Prosecution moves to dismiss charges against Herman Manglona

THE prosecution on the fourth day of the jury trial moved to dismiss with prejudice the charges against Herman Manglona, the co-defendant with former Department of Public Safety Deputy Commissioner Ambrosio Ogumoro.

With prejudice means that the case cannot be filed again.

According to the prosecution, Ogumoro in 2012 took a 1995 Toyota four-door Tercel that belonged to DPS to a shop for repairs using DPS funds totaling $2,500 and then sold the vehicle as scrap for only $50 to Manglona, the brother of Ogumoro’s common-law wife.

Manglona’s counsel, Assistant Public Defender Tillman Clark, said based on the evidence, the prosecution didn’t have enough to prove the charges, hence the motion to dismiss.

“In my opinion quite frankly that’s because he was innocent,” said Clark, referring to his client.

“A big victory not only for my client but for the whole community,” the assistant public defender said.

Ogumoro was charged with theft by deception, misconduct in public office, conspiracy to commit theft by deception, receiving, removal of government property and theft by unlawful taking or disposition.

Manglona as co-defendant was charged with conspiracy to commit theft by deception and receiving stolen property.

Assistant Attorney General Matthew Baisley told the court on Thursday afternoon that “the government has made the decision to dismiss the charge of receiving stolen property against Manglona, as well as the charge of conspiracy to commit theft.”

Associate Judge Kenneth Govendo then told Manglona that he was free to go.

In arguing for his client’s acquittal on Thursday, Clark said he did not know what, if any, evidence that was presented in the court had anything to do with Manglona.

“I have not heard one single witness identify him in court at all — not one,” said Clark.

“All they [the prosecution] have to do is ask the witness. Is this the guy who was there [at the Bureau of Motor Vehicles]? Is this the guy who was there in the procurement office? Is this the guy that sold the vehicle?”

Judge Govendo pointed out that BMV Director Juana Deleon Guerrero testified that Manglona was with Ogumoro when they were registering the Toyota Tercel.

But Clark said Deleon Guerrero did not point to his client, and she was not asked by the prosecution if Manglona “is that person wearing that black shirt sitting next to Mr. Clark.”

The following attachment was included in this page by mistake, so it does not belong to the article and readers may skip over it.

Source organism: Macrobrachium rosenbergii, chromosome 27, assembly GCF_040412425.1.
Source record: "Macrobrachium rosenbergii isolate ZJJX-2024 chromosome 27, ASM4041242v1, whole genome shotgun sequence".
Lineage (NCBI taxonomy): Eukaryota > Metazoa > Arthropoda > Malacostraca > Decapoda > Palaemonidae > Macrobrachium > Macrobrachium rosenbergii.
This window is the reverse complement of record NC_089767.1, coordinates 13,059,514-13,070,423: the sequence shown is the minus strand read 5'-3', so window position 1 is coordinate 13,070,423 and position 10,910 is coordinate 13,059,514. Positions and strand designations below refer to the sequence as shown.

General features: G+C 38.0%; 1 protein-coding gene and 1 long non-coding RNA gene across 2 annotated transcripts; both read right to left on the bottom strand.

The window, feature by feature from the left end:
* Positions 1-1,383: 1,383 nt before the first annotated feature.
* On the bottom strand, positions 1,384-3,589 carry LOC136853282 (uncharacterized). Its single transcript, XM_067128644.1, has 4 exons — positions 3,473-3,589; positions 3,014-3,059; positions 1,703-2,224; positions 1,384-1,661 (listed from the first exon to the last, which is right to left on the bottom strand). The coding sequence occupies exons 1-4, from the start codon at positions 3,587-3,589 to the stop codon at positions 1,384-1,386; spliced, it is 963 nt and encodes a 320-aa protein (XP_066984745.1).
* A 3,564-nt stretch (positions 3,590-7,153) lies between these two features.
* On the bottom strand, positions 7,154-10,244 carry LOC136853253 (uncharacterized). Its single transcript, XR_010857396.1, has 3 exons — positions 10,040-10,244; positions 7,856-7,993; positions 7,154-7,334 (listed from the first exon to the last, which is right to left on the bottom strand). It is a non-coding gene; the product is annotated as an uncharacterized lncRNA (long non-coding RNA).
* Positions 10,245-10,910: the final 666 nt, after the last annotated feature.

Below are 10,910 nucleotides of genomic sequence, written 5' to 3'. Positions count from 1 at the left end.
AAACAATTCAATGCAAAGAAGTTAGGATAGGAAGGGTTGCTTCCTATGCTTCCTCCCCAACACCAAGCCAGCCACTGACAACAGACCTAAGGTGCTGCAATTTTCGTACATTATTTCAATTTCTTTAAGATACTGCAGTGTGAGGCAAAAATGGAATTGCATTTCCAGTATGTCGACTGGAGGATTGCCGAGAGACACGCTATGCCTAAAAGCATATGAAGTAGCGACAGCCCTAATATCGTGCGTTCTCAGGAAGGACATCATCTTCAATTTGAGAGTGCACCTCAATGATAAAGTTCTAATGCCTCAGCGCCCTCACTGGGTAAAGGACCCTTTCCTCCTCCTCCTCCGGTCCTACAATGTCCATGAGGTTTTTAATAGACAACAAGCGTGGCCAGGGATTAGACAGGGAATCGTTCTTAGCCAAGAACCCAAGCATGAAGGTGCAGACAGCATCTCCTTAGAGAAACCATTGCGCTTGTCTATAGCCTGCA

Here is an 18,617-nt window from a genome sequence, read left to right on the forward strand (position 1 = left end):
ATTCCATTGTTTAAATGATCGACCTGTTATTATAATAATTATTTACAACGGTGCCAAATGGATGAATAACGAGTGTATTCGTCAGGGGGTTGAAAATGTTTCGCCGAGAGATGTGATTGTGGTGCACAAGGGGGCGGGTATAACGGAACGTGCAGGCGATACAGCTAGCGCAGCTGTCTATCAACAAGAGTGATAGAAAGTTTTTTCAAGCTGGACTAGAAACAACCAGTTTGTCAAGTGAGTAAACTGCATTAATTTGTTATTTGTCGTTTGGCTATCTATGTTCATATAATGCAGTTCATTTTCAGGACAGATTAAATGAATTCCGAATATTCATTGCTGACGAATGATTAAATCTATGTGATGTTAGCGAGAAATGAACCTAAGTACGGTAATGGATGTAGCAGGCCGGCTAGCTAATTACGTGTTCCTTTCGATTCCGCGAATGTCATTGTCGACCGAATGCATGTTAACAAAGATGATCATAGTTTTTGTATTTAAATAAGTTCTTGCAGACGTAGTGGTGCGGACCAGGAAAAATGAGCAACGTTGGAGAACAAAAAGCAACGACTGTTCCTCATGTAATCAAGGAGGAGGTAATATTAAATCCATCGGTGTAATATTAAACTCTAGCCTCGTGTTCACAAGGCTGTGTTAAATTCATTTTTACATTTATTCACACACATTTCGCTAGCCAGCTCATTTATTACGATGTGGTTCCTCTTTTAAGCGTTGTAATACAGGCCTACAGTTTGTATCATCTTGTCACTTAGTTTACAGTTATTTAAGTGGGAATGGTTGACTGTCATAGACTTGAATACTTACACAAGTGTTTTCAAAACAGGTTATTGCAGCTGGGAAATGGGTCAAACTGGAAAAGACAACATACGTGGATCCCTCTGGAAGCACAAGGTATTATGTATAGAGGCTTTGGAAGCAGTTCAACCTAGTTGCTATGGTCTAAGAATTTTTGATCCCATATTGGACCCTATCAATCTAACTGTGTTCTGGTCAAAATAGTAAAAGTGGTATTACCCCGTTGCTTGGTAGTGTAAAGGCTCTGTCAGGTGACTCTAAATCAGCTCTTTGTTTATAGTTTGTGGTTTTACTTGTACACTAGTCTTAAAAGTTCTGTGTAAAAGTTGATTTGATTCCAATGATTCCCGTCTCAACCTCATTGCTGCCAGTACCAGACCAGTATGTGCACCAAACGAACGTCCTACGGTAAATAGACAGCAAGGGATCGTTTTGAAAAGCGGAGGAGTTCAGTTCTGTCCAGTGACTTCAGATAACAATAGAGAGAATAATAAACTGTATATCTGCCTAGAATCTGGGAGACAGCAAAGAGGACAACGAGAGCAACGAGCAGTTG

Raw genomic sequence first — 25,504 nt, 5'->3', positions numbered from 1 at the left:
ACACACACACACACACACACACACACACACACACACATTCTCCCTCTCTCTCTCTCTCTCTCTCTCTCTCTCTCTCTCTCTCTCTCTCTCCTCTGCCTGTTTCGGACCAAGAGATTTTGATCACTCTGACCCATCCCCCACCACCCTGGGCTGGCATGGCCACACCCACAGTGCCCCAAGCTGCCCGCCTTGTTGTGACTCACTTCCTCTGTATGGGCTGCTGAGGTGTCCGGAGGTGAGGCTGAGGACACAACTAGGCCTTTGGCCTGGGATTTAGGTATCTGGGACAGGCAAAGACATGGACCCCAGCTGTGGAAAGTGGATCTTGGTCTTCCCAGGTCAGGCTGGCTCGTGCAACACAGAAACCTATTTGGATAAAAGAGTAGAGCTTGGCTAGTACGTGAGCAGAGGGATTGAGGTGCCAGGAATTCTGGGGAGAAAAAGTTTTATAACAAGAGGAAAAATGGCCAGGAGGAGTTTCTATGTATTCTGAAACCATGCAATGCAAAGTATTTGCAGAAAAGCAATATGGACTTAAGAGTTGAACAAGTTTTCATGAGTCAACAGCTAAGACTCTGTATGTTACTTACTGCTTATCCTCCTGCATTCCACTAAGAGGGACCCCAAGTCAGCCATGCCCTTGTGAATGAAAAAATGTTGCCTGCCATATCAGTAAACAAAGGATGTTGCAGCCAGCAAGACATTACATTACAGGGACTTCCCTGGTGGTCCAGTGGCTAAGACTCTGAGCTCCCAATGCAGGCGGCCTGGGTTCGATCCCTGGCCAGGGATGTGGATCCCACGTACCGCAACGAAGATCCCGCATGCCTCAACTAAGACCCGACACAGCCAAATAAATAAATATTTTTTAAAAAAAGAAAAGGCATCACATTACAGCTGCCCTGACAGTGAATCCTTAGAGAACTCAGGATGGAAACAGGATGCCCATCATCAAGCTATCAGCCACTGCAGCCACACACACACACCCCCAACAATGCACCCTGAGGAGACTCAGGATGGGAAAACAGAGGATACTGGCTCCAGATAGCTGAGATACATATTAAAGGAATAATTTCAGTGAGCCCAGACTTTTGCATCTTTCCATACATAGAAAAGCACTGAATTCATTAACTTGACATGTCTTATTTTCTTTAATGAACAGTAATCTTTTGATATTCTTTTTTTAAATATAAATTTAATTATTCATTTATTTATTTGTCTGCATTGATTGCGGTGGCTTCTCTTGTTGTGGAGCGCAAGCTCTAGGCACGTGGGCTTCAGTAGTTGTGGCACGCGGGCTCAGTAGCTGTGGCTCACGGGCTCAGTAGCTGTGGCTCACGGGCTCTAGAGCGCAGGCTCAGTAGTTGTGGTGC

Clark added, “Deleon Guerrero said ‘Herman Manglona.’ Which Herman Manglona? I don’t know, and this court does not know. This is an island where people share names and there could be a dozen other Herman Manglonas who could have been with Ogumoro at the BMV — I don’t know.”

Clark said the prosecution made a “big error” when it failed to ask Deleon Guerrero to identify Herman Manglona.

Clark reiterated that at no time in the trial did witnesses point to his client and identify him as Herman Manglona and the person involved in the allegations.

“The only evidence that the BMV director testified on was a signature made by a person named Herman Manglona,” said Clark.

“But that name has not been attached to this person [his client] throughout the evidence that was presented.

“As far I can tell, the only evidence presented about my client in this case is that he got the benefit of a bargain by going to the procurement office and buying a car for $50.

“Is the government saying that as a private citizen of the commonwealth, Manglona has no right, no right whatsoever, to bargain with the government no matter what the value of the car?

“All the prosecution presented was that Manglona allegedly did go to procurement office with Ogumuro…bought a car for $50 and registered it.

“It blows my mind that this was considered criminal conduct.

“There was no statement, there is no recorded conversation — all they have is a letter written by Ogumoro stating that ‘I want this car surveyed.’ There was not even evidence that Manglona knew about that letter.

“There was no evidence of a conspiracy at all. There was no evidence of theft either, and there was no deception because the court has no idea how much the car was worth on Oct. 25, 2012 or on Dec. 5, 2012 — there is no evidence regarding the value of the car.”

As for the charge of receiving stolen property, Clark said there was no evidence that Manglona was on Saipan that time at the BMV.

“All they have is somebody named Herman Manglona was with Ogumoro and filled out a registration for a vehicle.

“For the sake of argument, let’s say it was the defendant Herman Manglona. I still don’t see a single thing wrong with it. I don’t see how he could have known it was stolen and how it was stolen in the first place. There’s no evidence or testimony of any sort of knowledge that could be connected to Manglona to suggest that the vehicle was stolen or that he should have known that the vehicle was stolen.

“This could happen to anyone of us — this could literally happen to anyone sitting in this court right now. ‘Conspiracy,’ ‘receiving stolen property’…for $50? It’s insane! It’s insulting!”

Ogumoro’s counsel, Mark Hanson, told the court that there was also “zero evidence” that the former DPS deputy commissioner took any action to deprive the government of its property.

According to the prosecution, Ogumoro also brought a DPS computer to his True North Bar and used DPS funds to have it repaired at a computer shop.

But Hanson said having the DPS computer equipment with him was part of Ogumoro’s normal course of business as DPS deputy commissioner.

Having the computer out of the DPS area is not a crime, said Hanson who said the court should acquit his client on all charges.

Source: Marianas Variety :

About the author

Relative Posts

Leave a Reply

Leave a Reply

Your email address will not be published.